Statement of Significance (as of designation - April 5, 2005):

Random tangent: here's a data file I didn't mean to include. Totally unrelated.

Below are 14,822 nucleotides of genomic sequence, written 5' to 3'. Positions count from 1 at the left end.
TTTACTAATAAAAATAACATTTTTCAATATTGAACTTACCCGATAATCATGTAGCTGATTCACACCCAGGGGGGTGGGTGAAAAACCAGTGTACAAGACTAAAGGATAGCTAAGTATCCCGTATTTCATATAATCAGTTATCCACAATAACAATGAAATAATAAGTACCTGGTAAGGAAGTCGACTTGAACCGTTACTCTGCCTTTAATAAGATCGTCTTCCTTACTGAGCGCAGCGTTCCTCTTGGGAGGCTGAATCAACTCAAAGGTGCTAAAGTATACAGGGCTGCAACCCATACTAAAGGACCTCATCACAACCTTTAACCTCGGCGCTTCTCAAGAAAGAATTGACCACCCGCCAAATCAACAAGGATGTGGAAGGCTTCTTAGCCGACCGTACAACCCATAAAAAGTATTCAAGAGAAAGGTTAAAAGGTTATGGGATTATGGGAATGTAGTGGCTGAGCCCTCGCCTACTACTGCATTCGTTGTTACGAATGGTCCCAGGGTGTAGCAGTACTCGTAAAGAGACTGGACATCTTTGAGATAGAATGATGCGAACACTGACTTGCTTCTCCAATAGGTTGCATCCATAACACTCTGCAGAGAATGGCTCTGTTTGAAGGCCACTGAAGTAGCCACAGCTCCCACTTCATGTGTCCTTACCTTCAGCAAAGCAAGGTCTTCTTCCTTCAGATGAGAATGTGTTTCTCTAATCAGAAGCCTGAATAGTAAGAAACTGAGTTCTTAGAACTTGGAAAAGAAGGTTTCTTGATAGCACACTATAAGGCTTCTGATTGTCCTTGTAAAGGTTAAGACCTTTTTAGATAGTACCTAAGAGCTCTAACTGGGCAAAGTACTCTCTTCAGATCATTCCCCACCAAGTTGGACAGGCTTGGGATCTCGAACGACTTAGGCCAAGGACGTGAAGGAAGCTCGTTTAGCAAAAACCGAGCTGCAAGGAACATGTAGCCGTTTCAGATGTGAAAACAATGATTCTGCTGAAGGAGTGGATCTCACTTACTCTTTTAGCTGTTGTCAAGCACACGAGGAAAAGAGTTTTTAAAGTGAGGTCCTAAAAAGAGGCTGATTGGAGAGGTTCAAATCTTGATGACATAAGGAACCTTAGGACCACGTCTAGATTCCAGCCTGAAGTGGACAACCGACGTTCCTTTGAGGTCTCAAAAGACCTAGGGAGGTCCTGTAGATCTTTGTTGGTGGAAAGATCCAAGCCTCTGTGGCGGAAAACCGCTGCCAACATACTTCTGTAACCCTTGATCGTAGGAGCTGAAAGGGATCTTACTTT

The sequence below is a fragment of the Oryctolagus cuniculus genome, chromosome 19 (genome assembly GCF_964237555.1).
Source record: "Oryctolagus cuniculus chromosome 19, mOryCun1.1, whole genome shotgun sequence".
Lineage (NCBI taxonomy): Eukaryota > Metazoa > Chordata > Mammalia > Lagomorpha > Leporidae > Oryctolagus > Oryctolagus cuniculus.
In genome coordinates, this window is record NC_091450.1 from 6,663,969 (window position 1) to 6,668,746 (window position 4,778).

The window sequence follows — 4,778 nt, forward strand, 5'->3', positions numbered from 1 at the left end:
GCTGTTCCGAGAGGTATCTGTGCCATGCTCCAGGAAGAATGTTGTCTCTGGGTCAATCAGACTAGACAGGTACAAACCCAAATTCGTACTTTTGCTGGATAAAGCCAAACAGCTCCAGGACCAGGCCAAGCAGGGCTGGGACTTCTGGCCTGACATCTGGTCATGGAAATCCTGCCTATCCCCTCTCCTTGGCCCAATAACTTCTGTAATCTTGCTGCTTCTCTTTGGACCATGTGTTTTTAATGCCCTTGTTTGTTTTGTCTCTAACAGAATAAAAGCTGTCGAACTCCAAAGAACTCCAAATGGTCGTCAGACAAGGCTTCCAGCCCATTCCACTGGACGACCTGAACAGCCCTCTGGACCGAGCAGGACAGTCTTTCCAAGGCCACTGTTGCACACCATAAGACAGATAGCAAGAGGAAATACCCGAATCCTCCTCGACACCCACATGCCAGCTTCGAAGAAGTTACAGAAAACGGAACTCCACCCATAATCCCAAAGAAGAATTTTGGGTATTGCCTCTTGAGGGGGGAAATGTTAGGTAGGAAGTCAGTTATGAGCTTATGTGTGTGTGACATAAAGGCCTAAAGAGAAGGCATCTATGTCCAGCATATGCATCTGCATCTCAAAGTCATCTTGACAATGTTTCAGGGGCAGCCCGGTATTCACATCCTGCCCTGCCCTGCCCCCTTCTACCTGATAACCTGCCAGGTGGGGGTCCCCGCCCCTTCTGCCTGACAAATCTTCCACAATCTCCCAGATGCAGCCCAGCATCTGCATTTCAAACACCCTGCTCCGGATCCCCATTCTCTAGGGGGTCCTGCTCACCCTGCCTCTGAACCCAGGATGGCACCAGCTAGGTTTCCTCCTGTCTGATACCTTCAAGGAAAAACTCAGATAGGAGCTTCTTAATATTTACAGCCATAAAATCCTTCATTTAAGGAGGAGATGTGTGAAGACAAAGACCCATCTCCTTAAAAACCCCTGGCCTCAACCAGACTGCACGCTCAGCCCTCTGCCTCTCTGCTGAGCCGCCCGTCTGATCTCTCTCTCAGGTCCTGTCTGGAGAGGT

Chatham Village is an internationally acclaimed model of community design based on Garden City planning, innovative methods of cost analysis, and pioneering efforts to reduce housing construction costs. It was designed by local architects under the supervision of master planner-architects Clarence S. Stein and Henry Wright, as a philanthropic project by the Buhl Foundation to provide high-quality housing in a suburban garden setting for clerical workers in Pittsburgh, Pennsylvania. Building upon earlier work at Sunnyside Gardens, New York, and Radburn, New Jersey, Chatham Village is one of the most celebrated and influential projects to result from Stein and Wright's highly creative, ten-year collaboration and the efforts of the Regional Planning Association of America (RPAA) to promote social reform and improvement in the housing of moderate income Americans in metropolitan areas of the United States. Immediately acclaimed as an ideal demonstration of neighborhood planning and cost-efficient housing, Chatham Village influenced the development of design standards used by the Federal Housing Administration (FHA) to approve large-scale, rental housing in suburban areas for federally-insured mortgages. It helped to shape the design and construction of the first federally-funded public housing projects under the Public Works Administration in the 1930s.